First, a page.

Woman eyes old Pa. factory for homeless shelter

March 05, 1998|By RICHARD F. BELISLE, Waynesboro

by Kevin G. Gilbert / staff photographer

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ShelterWoman eyes old Pa. factory for homeless shelter

WAYNESBORO, Pa. - The seeds for the New Hope Shelter were planted in the 1960s when Violet Schmid was growing up in Ethiopia, one of the world's poorest countries.

Now Schmid, 48, a Waynesboro real estate broker and travel agent, is the force behind the movement to build an emergency homeless shelter in a building she is negotiating to buy at 25 S. Potomac St. in Waynesboro.

Her plan is to open the shelter next winter.

The idea of helping the poor was engrained in Schmid in Addis Ababa, Ethiopia's capital, where her parents, both Egyptian, were teaching.


"My mother would give me a dollar to buy bread, but there were so many beggars and poor people on the streets, some blind, some with no hands, that I gave it to them instead. She started giving me $2, one for bread for the poor and one for bread for the family, but I gave that away, too," she said.

Schmid became a flight attendant, first for an Ethiopian airline and later for Pan Am in the United States. She met her husband, Jerry Schmid, a schoolteacher and Waynesboro native, while she was living in Warrenton, Va.

The couple moved to Waynesboro in 1973 and eventually started a company that bought and renovated apartment buildings. Schmid also opened a travel agency and real estate office.

The idea for the homeless shelter surfaced in December 1996, when a homeless man asked for permission to pitch his tent in the parking lot of Christ United Methodist Church, the church Schmid attends.

"I couldn't believe that we could not find that man a warm place to stay. I felt we were not good human beings if we had to let someone stay out in the cold. Nobody in America today should be homeless," she said.

She said the church's pastor felt there wasn't much more that could be done for the man since he didn't seem to want more.

"I said, 'Yes there is. We can start a homeless shelter in Waynesboro,'" she said.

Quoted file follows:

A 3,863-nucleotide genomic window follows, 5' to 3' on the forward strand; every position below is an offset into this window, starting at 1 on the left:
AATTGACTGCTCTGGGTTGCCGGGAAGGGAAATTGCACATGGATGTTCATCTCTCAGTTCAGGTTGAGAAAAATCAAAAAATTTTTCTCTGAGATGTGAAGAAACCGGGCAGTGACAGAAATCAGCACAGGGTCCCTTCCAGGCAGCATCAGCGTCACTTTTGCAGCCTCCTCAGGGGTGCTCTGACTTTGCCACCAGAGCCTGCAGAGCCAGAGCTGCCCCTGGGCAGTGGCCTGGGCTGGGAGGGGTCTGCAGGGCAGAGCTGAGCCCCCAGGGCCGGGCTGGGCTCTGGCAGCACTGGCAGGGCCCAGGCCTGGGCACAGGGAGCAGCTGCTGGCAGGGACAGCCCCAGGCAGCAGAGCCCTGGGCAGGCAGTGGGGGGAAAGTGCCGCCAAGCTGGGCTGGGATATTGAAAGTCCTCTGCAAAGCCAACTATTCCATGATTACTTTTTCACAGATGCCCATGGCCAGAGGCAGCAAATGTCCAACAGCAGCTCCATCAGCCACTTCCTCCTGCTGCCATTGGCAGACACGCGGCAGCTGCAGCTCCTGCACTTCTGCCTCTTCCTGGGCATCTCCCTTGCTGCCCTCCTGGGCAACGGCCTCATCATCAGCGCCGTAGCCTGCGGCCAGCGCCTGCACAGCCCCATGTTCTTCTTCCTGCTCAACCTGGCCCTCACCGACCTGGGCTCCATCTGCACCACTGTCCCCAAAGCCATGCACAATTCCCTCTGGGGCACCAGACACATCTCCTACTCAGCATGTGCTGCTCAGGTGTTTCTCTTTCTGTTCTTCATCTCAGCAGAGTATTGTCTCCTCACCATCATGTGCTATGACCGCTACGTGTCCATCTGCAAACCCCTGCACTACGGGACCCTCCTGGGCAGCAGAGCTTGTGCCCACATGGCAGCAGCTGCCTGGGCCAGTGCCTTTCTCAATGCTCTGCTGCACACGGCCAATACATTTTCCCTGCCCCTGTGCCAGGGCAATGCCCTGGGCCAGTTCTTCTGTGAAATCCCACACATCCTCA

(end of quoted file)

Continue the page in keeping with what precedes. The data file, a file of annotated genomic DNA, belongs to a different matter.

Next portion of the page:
Schmid, her pastor and a local activist started talking about a shelter. Attendance at meetings they called began to grow. A board of directors, consisting of local religious, financial and business leaders, was appointed.

"All we were doing was meeting and talking about a shelter. We never did anything to build one," she said.

Schmid became impatient in November and began to negotiate on her own with the owner of the three-story, 24,000-square-foot building on South Potomac Street next to the Always There Hose and Ladder Co. firehouse.

Her office originally listed the building for $175,000, but the price dropped to $125,000. Schmid said she is negotiating for an even lower price.

The shelter's board members are balking at Schmid's ambitious plan to turn the first floor into 12 rooms for homeless families, office space, a playroom and a kitchen, she said.

"If they don't want to get involved, then I'll buy it myself. I already have a low-interest mortgage from a Greencastle bank," she said.

Schmid said she'll turn the top two floors into 16 apartments, the rents from which will support the homeless shelter downstairs.

"I don't want to be raising money all the time," she said.

"My husband and I have a lot of experience renovating old buildings. We've also been promised a lot of donated materials and labor," she said.

Meanwhile, Schmid and the board will hold a benefit auction March 21 at the firehouse to raise money for the shelter.

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